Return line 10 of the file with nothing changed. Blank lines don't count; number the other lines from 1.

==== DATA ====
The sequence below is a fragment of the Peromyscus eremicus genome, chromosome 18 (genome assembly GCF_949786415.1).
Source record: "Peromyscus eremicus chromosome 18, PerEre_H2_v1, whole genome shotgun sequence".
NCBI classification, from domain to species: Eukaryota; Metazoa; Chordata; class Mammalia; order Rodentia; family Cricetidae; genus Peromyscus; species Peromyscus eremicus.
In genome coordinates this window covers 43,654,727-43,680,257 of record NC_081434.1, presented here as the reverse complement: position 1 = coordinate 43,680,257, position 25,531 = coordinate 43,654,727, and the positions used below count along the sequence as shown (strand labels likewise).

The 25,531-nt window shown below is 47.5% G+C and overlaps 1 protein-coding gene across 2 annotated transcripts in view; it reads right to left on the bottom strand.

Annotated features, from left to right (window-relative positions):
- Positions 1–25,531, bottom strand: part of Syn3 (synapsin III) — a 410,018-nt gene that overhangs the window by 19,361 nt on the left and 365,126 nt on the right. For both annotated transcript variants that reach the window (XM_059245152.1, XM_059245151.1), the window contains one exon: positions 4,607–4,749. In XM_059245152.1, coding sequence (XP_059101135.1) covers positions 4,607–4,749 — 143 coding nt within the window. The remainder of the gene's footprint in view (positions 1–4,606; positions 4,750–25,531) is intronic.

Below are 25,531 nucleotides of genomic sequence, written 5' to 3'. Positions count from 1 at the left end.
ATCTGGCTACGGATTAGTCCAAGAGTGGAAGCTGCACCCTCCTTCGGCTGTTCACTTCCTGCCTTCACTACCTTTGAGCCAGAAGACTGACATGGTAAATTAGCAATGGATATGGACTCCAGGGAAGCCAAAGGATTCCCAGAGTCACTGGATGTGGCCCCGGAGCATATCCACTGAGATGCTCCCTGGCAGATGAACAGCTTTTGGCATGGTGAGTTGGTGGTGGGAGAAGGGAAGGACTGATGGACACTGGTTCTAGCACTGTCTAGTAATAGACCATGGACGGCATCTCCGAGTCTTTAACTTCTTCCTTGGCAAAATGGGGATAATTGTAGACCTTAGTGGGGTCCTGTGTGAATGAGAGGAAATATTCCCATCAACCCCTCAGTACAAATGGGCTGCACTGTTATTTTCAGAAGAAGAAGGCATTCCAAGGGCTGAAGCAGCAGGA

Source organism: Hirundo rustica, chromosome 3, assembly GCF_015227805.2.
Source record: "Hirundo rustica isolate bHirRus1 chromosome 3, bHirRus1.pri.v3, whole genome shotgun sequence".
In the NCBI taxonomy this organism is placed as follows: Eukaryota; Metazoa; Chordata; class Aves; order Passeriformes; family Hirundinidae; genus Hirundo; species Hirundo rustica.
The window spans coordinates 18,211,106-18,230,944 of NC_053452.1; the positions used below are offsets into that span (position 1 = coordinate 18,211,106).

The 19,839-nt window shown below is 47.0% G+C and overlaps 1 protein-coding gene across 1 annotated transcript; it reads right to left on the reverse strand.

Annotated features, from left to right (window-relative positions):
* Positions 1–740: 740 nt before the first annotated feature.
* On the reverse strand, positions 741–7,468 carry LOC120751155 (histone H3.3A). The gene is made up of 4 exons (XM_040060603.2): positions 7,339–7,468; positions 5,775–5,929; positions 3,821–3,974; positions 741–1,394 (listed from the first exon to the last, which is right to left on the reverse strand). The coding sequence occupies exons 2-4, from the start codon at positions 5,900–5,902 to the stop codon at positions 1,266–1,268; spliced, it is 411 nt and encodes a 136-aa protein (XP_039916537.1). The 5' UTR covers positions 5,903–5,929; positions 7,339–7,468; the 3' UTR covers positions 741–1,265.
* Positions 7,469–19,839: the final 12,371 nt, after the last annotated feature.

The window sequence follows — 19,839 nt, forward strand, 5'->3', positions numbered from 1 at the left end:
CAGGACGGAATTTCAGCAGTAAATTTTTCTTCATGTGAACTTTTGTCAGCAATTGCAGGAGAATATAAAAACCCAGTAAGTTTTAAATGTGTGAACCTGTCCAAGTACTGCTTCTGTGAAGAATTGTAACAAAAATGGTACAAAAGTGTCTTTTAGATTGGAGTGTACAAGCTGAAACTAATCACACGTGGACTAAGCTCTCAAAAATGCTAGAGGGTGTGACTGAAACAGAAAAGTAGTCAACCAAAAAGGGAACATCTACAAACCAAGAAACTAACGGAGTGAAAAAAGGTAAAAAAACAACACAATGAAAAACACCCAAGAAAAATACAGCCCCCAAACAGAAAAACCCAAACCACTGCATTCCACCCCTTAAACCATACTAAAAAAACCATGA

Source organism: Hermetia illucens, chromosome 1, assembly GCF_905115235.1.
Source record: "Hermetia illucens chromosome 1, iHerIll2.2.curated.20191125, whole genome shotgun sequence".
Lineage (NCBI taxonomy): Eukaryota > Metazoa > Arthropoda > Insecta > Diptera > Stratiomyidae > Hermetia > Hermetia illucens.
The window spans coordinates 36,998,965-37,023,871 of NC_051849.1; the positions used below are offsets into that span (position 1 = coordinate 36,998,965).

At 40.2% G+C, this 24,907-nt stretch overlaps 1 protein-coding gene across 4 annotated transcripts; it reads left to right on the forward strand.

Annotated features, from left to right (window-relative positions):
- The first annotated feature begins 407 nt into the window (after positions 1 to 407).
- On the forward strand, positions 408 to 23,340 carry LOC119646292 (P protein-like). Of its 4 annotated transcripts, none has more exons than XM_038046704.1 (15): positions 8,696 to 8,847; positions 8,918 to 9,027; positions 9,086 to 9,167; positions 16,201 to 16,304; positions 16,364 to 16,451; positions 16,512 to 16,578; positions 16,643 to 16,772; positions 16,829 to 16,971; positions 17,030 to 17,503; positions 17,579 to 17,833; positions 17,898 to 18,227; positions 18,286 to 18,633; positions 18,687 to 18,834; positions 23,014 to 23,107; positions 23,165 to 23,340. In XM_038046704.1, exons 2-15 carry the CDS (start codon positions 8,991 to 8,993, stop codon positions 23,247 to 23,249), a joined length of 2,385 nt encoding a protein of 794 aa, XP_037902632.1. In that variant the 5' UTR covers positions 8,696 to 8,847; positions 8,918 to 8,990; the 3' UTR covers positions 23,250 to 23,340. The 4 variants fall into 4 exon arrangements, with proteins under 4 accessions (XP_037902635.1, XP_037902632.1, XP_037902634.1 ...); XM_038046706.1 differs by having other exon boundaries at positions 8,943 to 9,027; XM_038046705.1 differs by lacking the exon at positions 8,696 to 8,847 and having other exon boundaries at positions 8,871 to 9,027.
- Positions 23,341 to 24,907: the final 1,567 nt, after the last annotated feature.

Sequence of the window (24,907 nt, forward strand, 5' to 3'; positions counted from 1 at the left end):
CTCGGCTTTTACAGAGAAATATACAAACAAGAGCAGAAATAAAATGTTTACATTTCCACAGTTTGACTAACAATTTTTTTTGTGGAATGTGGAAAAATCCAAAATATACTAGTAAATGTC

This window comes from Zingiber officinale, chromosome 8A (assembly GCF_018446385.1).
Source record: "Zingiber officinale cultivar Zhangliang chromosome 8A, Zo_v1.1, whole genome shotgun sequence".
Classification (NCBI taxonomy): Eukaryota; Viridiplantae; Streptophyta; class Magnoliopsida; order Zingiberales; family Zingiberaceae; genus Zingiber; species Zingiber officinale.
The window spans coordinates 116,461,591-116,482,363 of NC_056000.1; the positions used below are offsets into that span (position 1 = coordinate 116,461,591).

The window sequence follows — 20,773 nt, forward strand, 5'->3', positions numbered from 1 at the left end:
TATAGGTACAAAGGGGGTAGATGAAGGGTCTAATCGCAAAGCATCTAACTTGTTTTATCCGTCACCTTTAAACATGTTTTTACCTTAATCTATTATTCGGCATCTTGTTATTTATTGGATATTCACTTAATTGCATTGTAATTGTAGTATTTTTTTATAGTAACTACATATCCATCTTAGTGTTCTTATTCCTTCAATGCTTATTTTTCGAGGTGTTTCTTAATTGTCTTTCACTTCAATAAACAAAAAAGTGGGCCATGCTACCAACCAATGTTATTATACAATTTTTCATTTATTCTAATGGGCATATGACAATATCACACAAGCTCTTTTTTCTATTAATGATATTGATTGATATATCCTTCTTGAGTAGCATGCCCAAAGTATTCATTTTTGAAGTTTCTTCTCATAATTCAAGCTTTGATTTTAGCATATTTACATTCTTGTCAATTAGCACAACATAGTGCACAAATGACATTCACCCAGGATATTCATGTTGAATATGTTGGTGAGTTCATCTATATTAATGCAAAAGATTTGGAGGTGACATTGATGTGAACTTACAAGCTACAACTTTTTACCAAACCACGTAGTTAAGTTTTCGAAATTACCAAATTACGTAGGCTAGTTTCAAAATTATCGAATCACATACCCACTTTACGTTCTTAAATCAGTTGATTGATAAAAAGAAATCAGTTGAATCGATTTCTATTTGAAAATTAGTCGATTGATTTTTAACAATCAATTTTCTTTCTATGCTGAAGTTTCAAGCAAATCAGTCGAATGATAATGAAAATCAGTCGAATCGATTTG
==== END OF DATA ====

Source organism: Hirundo rustica, chromosome 3, assembly GCF_015227805.2.